Thursday, August 27, 2009

Doug Drenkow: Remembering Ted Kennedy

by Guest Author, Doug Drenkow

Love him or loathe him, Sen. Edward M. "Ted" Kennedy was an undeniably great public figure. But his greatness did not spring from who he was -- the surviving one of four, larger-than-life brothers of a powerful American family -- but from what he did -- champion the rights of all Americans, including those not born to such wealth and privilege.

Ted Kennedy was not African American, Hispanic American, Native American, or Asian American. But he championed the Voting Rights and Fair Housing laws, immigration laws, and other legislation advancing civil rights, what he called "the still unfinished business of America."

Ted Kennedy was never a person of color in South Africa. But he championed the fight against Apartheid.

Ted Kennedy was not gay or lesbian. But he championed legislation protecting the rights of homosexual Americans and funding AIDS research.

Ted Kennedy was not a girl or a woman. But he championed women's reproductive rights, health and nutrition programs for pregnant women and infants, and Title IX.

Ted Kennedy was not born into nor did he die in poverty. But he championed the minimum wage, Meals on Wheels, and countless other programs helping those far less advantaged than he.

Ted Kennedy was never a working class laborer or even a middle class wage earner. But he championed the Family Leave Act, OSHA, and the rights of labor unions.

Ted Kennedy was never denied a good education. But he championed No Child Left Behind (which President Bush failed to fund as promised) and higher education for all.

Ted Kennedy was never a serviceman in harm's way. But he came to champion the fight against the Vietnam Conflict, which he called "a monstrous outrage"; he pushed to abolish the draft and give 18-year-olds the right to vote; and he voted against the 2002 authorization for Bush to take us to war in Iraq, which he called "the best vote I've made in my 44 years in the United States Senate."

Ted Kennedy was never a victim of gun violence, like his brothers John and Bobby. But he championed gun control legislation.

Ted Kennedy was never mentally disabled, like his sister Rosemary, or until the end afflicted with cancer, like his son Edward Jr., who lost a leg. But he championed the Americans with Disabilities Act.

And as we saw towards the end, Ted Kennedy was never denied any medical care he needed. But for four decades, he championed community health care centers, cancer research, health insurance portability, the Mental Health Parity Act, the State Children's Health Insurance Program (CHIP), and other legislation that might lead to universal health care for all Americans, which he called "the cause of my life."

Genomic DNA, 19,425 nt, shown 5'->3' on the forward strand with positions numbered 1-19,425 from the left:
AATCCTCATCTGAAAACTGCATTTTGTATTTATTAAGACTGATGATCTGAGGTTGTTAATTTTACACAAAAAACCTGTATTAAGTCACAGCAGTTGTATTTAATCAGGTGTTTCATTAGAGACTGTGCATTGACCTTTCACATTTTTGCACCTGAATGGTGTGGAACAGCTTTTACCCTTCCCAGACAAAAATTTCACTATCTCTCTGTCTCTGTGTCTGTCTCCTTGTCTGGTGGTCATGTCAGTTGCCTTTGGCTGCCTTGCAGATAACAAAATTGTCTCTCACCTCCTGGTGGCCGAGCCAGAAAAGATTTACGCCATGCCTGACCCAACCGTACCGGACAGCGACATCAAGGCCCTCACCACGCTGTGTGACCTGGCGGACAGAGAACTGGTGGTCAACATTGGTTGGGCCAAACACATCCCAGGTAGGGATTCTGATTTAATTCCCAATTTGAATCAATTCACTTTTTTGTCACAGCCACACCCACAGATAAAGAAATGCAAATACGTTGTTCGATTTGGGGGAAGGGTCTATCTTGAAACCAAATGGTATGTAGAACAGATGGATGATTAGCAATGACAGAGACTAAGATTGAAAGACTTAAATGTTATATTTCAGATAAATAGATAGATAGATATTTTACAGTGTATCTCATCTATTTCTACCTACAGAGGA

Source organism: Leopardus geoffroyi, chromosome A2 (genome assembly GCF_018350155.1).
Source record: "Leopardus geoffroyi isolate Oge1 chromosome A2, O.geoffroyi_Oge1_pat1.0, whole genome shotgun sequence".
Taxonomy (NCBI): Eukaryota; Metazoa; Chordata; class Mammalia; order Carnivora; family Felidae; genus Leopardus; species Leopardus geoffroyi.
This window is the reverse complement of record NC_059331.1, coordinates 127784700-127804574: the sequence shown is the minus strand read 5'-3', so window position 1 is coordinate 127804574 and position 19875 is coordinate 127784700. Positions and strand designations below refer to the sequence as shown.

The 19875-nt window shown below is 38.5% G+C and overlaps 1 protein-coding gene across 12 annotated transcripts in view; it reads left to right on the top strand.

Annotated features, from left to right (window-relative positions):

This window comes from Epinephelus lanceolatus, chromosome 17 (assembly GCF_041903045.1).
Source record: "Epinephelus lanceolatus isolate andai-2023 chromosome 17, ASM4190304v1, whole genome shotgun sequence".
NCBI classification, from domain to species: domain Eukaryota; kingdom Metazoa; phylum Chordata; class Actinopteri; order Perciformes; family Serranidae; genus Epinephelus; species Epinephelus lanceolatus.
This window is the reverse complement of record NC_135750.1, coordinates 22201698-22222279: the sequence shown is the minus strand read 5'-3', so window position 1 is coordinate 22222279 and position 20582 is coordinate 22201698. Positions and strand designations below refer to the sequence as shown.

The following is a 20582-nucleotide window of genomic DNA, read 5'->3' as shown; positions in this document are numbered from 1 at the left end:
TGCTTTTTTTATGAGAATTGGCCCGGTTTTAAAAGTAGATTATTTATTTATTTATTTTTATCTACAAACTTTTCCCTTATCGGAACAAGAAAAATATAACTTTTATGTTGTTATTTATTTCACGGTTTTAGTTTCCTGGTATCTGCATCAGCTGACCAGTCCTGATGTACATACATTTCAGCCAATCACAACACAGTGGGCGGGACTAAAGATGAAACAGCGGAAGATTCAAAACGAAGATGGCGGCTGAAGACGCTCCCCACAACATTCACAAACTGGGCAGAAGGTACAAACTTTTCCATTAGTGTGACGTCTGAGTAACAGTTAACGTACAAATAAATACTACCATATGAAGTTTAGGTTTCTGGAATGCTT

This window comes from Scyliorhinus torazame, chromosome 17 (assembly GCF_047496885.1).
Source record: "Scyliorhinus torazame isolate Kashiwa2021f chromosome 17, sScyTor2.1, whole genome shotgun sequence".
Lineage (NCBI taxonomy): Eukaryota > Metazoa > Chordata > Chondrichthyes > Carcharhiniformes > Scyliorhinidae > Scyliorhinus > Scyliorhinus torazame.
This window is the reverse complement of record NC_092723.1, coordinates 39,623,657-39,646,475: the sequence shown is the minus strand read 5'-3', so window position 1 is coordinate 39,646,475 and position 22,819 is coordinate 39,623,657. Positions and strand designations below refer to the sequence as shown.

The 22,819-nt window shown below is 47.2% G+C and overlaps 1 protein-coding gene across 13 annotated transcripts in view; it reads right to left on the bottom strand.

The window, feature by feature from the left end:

Let health care reform and all the other "progressive" -- intelligent, compassionate, and just -- causes that Sen. Kennedy devoted his legislative life to be our causes as well. What Sen. Kennedy said in his famous 1980 concession speech about the conclusion of his presidential aspirations can be said now, about the close of his life: "For me, a few hours ago, this campaign came to an end. For all those whose cares have been our concern, the work goes on, the cause endures, the hope still lives, and the dream shall never die."

--Doug Drenkow

Addendum: The death of Ted Kennedy seems doubly tragic in itself and for the losses it reminds, needless, tragic losses made so by the evidence that has 'trickled down' through the years that the jihad waged against the Kennedy family on behalf of the increasingly rabid and irrational right wing was perpetrated by the CIA for a panoply of stupid, ruthless and often irrational motives. Most recently the BBC reported the CIAs involvement in the murder of Robert Kennedy.
The CIA had no domestic jurisdiction and some of the officers were based in South-East Asia at the time, with no reason to be in Los Angeles.

Kennedy had just won the California Democratic primary on an anti-War ticket and was set to challenge Nixon for the White House when he was shot in a kitchen pantry.

A 24-year-old Palestinian, Sirhan Sirhan, was arrested as the lone assassin and notebooks at his house seemed to incriminate him.

However, even under hypnosis, he has never been able to remember the shooting and defence psychiatrists concluded he was in a trance at the time.

Witnesses placed Sirhan's gun several feet in front of Kennedy but the autopsy showed the fatal shot came from one inch behind.

--CIA role in Kennedy killing
It is not surprising that the CIA would be implicated in the murder of RFK. It is tragic that the same scrutiny was not forthcoming sooner --when it might have done some good. It is tragic that the murder of JFK was not likewise scrutinized. It is tragic that the investigation of RFK's murder was left in the hands of an incompetent Los Angeles Police Department about which there is no adjective to describe the utter incompetence given this case. Earlier there was no adjective to describe the criminal neglect given the murder of JFK in Dallas!

The world's number one terrorist organization, the CIA has committed heinous acts of terrorism abroad, murdering critics of US foreign and domestic policies and has done it on behalf of an increasingly tiny, privileged American elite. This tiny elite of some one percent owns more than the combined wealth of 95% of the entire population. [See: the L-Curve] On behalf of this tiny, privileged base, the CIA has placed itself above law and supervision. The CIA's war on the world has claimed an estimated 12 million to 20 million victims, far more than the best estimates attributed to Adolph Hitler's 'Holocaust' of World War II. --The Existentialist Cowboy

Evidence That the CIA Murdered Bobby Kennedy

Tributes to Ted Kennedy

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